It’s a proven fact, at least according to a new study, that teenagers who frequently play video games end up with brains with larger pleasure centers.
Dr. Simone Kuhn of Charite University Medicine in Berlin, along with a large team of other European researchers, have reported these results in the journal Translational Psychiatry.
The study looked at 154 Berlin school children, all aged 14, who played video games. They were split into groups of two: those who played 4 hours or less a week and those who played around 21 hours a week.
Kuhn stated: “An important feature of our study is that none of the children were addicted to video games.” The researchers knew this by questionnaires the children had filled out previously.
The children underwent MRI scans, which is how the researchers found a part of the brain called the “ventral striatum” had more grey matter in those who frequently played video games. Grey matter is nerve cell bodies. The amount of white matter, the connections between the nerves, was similar across the two groups.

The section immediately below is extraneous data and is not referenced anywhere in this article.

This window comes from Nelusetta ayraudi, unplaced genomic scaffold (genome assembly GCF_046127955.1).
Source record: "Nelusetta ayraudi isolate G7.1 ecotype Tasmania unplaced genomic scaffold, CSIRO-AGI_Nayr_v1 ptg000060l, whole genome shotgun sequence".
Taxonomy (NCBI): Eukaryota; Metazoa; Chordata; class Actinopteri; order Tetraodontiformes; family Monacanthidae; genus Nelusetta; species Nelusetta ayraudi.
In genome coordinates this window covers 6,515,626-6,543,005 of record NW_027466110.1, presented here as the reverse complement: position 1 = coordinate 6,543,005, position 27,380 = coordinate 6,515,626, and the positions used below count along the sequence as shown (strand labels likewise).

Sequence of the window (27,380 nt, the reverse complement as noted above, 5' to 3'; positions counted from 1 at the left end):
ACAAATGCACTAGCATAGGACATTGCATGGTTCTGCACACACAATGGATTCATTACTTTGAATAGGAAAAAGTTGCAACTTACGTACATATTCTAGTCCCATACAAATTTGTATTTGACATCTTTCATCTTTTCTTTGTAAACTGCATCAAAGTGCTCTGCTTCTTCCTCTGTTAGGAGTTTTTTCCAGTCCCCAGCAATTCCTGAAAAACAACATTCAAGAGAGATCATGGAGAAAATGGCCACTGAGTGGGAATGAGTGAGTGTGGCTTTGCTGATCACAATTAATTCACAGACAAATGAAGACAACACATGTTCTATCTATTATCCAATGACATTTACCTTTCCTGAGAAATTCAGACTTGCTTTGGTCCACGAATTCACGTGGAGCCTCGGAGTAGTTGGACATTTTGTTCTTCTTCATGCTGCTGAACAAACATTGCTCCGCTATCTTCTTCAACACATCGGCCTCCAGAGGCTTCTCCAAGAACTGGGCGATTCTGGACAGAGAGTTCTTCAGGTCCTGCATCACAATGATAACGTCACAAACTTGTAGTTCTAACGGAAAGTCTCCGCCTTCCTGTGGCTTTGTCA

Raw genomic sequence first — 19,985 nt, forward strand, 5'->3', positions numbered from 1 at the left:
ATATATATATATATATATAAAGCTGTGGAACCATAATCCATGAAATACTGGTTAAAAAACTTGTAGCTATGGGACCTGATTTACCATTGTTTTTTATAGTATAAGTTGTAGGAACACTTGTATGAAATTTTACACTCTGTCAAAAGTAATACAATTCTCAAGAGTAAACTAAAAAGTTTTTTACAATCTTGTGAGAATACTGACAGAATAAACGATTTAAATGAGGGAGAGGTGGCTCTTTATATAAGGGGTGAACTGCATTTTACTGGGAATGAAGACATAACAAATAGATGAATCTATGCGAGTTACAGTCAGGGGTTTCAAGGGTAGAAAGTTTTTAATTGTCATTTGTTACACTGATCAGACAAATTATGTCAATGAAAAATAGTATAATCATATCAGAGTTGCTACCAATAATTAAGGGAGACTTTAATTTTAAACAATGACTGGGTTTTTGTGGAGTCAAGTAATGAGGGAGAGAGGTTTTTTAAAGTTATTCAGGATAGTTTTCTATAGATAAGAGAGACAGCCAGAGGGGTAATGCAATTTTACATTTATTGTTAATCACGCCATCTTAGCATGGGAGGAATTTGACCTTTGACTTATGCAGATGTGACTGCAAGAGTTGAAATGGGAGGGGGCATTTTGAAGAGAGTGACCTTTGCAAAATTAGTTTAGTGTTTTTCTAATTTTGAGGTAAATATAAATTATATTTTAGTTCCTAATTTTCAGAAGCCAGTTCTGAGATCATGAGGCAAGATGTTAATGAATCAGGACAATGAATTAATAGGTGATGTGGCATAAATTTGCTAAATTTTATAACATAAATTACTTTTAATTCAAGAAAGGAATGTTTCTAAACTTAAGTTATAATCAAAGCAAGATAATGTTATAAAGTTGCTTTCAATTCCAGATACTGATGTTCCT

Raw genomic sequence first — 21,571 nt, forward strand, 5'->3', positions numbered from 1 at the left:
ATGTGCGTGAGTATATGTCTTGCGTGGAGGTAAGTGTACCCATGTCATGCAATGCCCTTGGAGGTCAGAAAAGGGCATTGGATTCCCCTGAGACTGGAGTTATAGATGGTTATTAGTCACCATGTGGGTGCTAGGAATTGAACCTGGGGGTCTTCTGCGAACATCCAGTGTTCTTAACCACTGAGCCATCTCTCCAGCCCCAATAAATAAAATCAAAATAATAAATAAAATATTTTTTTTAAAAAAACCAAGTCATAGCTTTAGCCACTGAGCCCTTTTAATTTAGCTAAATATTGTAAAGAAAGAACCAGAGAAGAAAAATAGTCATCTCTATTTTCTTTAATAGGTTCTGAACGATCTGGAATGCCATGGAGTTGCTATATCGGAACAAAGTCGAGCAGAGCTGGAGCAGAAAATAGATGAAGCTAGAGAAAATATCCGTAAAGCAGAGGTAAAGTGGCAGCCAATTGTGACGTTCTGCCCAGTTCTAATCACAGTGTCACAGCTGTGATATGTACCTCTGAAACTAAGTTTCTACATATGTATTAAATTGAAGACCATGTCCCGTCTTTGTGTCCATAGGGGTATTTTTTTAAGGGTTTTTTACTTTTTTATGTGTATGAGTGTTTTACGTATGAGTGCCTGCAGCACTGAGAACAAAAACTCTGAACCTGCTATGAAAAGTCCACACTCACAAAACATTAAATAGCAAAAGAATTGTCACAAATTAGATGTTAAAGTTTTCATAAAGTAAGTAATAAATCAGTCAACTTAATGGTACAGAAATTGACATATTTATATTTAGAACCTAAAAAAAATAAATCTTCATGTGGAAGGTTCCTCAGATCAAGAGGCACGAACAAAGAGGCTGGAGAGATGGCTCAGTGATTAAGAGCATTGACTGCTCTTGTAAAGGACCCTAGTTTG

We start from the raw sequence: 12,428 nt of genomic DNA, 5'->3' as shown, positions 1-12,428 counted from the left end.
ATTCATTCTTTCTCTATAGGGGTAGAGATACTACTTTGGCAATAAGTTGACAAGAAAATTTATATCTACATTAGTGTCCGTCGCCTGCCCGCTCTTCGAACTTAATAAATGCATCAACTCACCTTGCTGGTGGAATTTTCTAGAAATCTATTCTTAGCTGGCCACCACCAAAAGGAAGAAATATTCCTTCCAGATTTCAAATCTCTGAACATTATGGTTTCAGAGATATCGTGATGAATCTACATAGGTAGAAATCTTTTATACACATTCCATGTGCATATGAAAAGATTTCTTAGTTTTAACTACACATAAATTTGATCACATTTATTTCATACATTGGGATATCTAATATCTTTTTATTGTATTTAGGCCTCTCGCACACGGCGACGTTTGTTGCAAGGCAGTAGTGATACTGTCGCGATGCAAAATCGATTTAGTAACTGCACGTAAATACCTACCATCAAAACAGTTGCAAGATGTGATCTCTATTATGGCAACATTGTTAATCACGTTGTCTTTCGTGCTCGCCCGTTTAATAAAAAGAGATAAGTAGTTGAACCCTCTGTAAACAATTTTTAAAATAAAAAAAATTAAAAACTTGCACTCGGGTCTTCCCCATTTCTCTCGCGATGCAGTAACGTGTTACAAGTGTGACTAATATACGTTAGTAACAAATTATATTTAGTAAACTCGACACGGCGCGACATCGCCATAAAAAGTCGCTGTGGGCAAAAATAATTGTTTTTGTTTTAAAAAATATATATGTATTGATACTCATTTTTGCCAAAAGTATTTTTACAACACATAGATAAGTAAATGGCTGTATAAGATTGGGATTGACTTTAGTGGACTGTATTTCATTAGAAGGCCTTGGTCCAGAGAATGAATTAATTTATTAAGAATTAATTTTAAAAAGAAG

“The ventral striatum is usually associated with everything that brings pleasure”, said Kuhn. “For instance food and monetary reward. It’s also been associated with some addictions. If you show a smoker a cigarette for example, the ventral striatum is activated”.
A second part of the study involved giving the children a task and then looking at their reactions after failing to get a monetary reward. The children played a game that promised a reward if they could press the correct key very quickly when prompted. They received feedback afterwards on whether they had succeeded or failed.
Brain scans of the frequent gamers during this task showed a fascinating response: their pleasure centers were active even when they failed to get the reward. According to Kuhn, “They perceive a reward as they lose.” She believes that this is the reason that gamers continue to play, despite temporary setbacks.
Source: ABC Science